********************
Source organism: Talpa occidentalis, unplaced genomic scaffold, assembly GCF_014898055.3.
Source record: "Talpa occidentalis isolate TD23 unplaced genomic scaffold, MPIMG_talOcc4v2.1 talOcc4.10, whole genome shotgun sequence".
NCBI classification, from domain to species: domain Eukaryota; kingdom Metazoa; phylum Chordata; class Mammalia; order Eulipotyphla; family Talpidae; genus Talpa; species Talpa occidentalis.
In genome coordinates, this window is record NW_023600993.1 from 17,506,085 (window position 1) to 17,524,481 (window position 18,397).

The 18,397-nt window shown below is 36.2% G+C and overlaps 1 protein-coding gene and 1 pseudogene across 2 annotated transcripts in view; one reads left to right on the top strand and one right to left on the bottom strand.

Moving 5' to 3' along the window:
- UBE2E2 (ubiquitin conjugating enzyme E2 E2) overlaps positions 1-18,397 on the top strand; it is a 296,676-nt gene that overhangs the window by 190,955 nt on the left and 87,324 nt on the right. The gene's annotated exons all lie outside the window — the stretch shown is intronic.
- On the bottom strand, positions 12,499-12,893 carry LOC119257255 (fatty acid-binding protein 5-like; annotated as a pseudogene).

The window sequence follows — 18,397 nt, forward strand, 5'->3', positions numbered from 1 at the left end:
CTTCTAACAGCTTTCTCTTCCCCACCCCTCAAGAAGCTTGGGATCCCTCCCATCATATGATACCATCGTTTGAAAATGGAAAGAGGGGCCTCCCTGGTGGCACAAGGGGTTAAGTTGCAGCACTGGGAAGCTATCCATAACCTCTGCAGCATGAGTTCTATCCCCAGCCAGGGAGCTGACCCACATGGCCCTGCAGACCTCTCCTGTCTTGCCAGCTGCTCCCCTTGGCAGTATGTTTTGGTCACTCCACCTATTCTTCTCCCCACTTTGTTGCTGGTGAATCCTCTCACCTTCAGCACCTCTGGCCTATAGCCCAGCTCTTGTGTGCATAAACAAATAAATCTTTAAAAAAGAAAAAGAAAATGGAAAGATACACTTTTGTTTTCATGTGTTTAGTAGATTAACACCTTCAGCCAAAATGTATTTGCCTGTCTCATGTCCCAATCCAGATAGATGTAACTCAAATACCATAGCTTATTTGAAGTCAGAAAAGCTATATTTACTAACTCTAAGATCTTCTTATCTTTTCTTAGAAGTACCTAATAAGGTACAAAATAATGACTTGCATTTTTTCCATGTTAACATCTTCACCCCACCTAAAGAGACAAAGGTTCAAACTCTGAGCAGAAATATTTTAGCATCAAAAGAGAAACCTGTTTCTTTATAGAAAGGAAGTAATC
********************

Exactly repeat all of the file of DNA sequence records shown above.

Source organism: Talpa occidentalis, unplaced genomic scaffold, assembly GCF_014898055.3.
Source record: "Talpa occidentalis isolate TD23 unplaced genomic scaffold, MPIMG_talOcc4v2.1 talOcc4.10, whole genome shotgun sequence".
NCBI classification, from domain to species: domain Eukaryota; kingdom Metazoa; phylum Chordata; class Mammalia; order Eulipotyphla; family Talpidae; genus Talpa; species Talpa occidentalis.
In genome coordinates, this window is record NW_023600993.1 from 17,506,085 (window position 1) to 17,524,481 (window position 18,397).

The 18,397-nt window shown below is 36.2% G+C and overlaps 1 protein-coding gene and 1 pseudogene across 2 annotated transcripts in view; one reads left to right on the top strand and one right to left on the bottom strand.

Moving 5' to 3' along the window:
- UBE2E2 (ubiquitin conjugating enzyme E2 E2) overlaps positions 1-18,397 on the top strand; it is a 296,676-nt gene that overhangs the window by 190,955 nt on the left and 87,324 nt on the right. The gene's annotated exons all lie outside the window — the stretch shown is intronic.
- On the bottom strand, positions 12,499-12,893 carry LOC119257255 (fatty acid-binding protein 5-like; annotated as a pseudogene).

The window sequence follows — 18,397 nt, forward strand, 5'->3', positions numbered from 1 at the left end:
CTTCTAACAGCTTTCTCTTCCCCACCCCTCAAGAAGCTTGGGATCCCTCCCATCATATGATACCATCGTTTGAAAATGGAAAGAGGGGCCTCCCTGGTGGCACAAGGGGTTAAGTTGCAGCACTGGGAAGCTATCCATAACCTCTGCAGCATGAGTTCTATCCCCAGCCAGGGAGCTGACCCACATGGCCCTGCAGACCTCTCCTGTCTTGCCAGCTGCTCCCCTTGGCAGTATGTTTTGGTCACTCCACCTATTCTTCTCCCCACTTTGTTGCTGGTGAATCCTCTCACCTTCAGCACCTCTGGCCTATAGCCCAGCTCTTGTGTGCATAAACAAATAAATCTTTAAAAAAGAAAAAGAAAATGGAAAGATACACTTTTGTTTTCATGTGTTTAGTAGATTAACACCTTCAGCCAAAATGTATTTGCCTGTCTCATGTCCCAATCCAGATAGATGTAACTCAAATACCATAGCTTATTTGAAGTCAGAAAAGCTATATTTACTAACTCTAAGATCTTCTTATCTTTTCTTAGAAGTACCTAATAAGGTACAAAATAATGACTTGCATTTTTTCCATGTTAACATCTTCACCCCACCTAAAGAGACAAAGGTTCAAACTCTGAGCAGAAATATTTTAGCATCAAAAGAGAAACCTGTTTCTTTATAGAAAGGAAGTAATC